Hugh Reinbolt: Opinions and thoughts on emerging and cutting edge trends in technology, digital and social media that inspire me.

Sunday, 4 October 2009

Dirtybird | Musical Evolution

As a homegrown lover of house music and all things four-to-the-floor, I have been amazed at the evolution of the genre (as with all genres, as with all art, as with life), yet it has never been so exciting and faith-replenishing as it has been since I was introduced to the work of a producer called Claude VonStroke of San Francisco, California. Unfortunately, I failed to join my mates in London for one of his first sets at Fabric, possibly his first, but I was fortunate enough to be told how much I missed and was played a particular track called 'Who's Afraid of Detroit?'.

Since then I was hooked and got super keen on Claude VonStroke's label, Dirtybird Records, and his first album, 'Beware of the Bird'. Since then, his productions, and the productions on his label, seem to have evolved so much - it's wild! The sound is tribal, it's techie, it's subliminal, it's deep (as phuck, more often than not), it's ridiculously heavy, it's clearly influenced by old skool flavour and junglist sounds - it's awesome. I may be biased, but this music demonstrates the force and power of sound design at it's best.

Since I first got into house music, even since I got my first set of turntables when I was 12 - the music I love has changed so much. Sure, some old stuff still sounds fresh, even futuristic, because there were those that created music like no other and pushed boundaries to the extreme (old 720 Degrees, the most beautiful drum and bass in history?). Dirtybird Records' releases are just like this, they could possibly be timeless, but only time will tell.



Which brings me to my point, even though I know how obvious it is that this guy is like a hero of mine, the second album is on the way - Bird Brain - and it seems it is going to be just as cutting edge as the first. The Bird Brain EP is to be released ahead of the 'LP' and it is mad. Allow me to paint a word picture:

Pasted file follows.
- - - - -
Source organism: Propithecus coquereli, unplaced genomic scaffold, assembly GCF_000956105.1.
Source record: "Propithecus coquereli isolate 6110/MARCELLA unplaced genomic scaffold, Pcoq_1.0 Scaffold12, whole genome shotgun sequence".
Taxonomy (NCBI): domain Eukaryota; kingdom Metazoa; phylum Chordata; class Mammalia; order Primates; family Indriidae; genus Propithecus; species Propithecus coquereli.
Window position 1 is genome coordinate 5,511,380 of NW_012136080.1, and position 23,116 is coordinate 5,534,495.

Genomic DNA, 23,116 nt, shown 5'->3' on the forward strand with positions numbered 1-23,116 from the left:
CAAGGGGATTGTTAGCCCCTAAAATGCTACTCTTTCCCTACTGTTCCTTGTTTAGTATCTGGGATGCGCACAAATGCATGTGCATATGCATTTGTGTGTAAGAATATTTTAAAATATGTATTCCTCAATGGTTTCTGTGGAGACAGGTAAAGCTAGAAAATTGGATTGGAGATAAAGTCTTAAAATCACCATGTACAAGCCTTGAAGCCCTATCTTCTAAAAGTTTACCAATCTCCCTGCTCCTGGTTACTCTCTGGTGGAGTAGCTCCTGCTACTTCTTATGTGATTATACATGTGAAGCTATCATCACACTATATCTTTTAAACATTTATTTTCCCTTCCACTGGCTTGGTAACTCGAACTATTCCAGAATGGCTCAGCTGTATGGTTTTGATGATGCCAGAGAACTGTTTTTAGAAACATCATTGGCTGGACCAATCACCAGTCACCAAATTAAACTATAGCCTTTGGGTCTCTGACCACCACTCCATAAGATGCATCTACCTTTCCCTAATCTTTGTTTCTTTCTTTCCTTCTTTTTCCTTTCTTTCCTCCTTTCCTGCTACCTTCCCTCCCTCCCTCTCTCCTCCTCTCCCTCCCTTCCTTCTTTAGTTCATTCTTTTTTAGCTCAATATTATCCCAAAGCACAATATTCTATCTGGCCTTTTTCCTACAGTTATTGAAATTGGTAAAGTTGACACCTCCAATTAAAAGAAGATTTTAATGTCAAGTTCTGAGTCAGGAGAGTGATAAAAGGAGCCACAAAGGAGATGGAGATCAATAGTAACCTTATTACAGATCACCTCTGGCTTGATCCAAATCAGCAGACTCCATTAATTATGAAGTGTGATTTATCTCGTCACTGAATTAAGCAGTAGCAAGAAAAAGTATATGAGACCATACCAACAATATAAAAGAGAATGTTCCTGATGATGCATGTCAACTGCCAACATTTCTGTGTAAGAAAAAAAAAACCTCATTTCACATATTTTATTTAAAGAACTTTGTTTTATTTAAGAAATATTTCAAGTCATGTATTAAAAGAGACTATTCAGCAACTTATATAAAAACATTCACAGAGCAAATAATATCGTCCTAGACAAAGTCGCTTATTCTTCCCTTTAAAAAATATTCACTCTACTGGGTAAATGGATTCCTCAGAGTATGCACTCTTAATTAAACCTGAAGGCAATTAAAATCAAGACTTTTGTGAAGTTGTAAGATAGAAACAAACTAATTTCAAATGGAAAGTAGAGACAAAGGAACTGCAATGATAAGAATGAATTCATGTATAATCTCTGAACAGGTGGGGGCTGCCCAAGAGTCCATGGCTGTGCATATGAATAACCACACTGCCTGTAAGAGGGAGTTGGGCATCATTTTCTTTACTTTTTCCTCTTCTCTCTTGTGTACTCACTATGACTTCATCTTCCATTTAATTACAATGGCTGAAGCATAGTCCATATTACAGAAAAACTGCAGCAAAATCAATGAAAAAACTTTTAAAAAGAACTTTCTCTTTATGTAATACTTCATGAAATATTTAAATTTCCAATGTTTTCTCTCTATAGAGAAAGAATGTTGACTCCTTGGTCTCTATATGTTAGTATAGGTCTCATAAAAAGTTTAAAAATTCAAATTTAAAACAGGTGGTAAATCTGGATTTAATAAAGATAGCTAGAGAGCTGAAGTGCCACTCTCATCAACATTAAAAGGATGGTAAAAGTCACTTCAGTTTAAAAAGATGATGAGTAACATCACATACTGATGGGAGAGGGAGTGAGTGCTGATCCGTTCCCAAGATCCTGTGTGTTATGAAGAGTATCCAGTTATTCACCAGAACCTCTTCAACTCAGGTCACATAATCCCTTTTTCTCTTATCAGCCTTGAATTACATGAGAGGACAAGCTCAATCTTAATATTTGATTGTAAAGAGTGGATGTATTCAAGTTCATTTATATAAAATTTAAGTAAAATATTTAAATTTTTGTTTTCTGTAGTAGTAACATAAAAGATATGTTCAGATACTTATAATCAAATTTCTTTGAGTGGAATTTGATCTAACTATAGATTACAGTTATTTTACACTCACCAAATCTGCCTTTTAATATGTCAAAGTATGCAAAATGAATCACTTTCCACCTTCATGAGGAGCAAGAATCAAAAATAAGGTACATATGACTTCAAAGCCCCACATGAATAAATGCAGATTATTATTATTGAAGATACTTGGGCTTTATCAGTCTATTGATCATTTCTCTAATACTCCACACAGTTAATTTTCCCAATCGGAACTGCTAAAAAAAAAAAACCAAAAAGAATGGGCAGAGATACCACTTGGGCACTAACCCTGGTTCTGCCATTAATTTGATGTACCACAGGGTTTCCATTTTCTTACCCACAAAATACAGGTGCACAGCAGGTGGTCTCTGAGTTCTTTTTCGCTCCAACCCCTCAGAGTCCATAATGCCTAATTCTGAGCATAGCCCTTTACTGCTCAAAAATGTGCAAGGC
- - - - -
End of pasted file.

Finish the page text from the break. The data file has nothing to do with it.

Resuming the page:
'Vocal Chords' utilizes one of the producers key production elements, the vocal, in a completely unique way that is almost indecipherable as a vocal edit. It creates an uplifting cascade that would inevitably hypnotize a dancefloor and hold it in a trance from beginning to end with it's fidgeting, nostalgic bass line and kicking drums.


'Big 'n Round' has a sparse, atmospheric and echoey vibe that feels like you are immersed in the deep end of a packed dance hall while you head nod at your computer. Rolled up with some signature techy synth, it pumps just as the title suggests. Please note the old skool, tribal breakdown. Raw.




I have been waiting for the next set to be released and now the wait will seem to last even longer - simply put, I can't wait. If I were you I would head to Beatport and start downloading - and if you ever get the chance to see this man play live, don't miss it, it's an experience.

Please head on over to Dirtybird Records and see what they have to say for themselves.




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